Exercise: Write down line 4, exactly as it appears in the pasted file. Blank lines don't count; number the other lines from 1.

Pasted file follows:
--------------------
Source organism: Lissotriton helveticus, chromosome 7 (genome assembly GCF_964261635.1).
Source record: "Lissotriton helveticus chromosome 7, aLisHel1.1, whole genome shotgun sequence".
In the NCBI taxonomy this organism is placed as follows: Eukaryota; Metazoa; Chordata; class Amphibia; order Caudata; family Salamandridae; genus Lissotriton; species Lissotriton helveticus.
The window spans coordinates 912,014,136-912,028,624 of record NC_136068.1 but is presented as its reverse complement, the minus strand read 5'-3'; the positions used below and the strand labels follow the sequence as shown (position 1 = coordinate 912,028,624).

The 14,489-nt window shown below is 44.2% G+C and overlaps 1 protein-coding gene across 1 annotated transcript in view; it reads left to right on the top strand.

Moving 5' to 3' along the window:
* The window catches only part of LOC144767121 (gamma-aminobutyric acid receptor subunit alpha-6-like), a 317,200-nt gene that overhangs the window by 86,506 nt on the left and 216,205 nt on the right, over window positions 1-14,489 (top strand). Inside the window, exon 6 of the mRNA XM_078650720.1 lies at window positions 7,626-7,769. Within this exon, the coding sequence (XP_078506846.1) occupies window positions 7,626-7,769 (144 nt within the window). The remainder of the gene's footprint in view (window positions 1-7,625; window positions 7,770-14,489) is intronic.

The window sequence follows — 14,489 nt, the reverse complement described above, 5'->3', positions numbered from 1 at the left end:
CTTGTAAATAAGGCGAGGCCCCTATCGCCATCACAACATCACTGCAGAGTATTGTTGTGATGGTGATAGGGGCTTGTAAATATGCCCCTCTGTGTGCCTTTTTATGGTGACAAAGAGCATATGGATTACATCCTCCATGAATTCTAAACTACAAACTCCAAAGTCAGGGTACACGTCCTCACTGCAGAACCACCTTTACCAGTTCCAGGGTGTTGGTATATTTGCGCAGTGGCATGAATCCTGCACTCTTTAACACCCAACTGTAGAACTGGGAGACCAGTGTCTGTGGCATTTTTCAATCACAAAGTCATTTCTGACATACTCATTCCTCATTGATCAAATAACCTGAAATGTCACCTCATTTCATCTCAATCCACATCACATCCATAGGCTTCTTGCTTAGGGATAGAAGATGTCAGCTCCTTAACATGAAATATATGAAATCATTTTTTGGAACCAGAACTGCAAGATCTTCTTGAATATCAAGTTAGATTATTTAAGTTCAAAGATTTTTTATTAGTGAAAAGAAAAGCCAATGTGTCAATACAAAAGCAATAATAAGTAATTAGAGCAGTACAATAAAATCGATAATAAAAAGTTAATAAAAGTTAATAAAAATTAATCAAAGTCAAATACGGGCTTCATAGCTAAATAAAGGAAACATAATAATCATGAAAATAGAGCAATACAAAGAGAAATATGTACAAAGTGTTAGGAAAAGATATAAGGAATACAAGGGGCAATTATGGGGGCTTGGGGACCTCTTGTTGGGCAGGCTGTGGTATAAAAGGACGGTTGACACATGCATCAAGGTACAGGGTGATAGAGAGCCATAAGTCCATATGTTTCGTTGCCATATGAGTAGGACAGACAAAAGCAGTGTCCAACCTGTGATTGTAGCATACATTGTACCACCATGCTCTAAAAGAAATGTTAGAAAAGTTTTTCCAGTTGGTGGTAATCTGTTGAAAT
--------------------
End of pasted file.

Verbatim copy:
The window spans coordinates 912,014,136-912,028,624 of record NC_136068.1 but is presented as its reverse complement, the minus strand read 5'-3'; the positions used below and the strand labels follow the sequence as shown (position 1 = coordinate 912,028,624).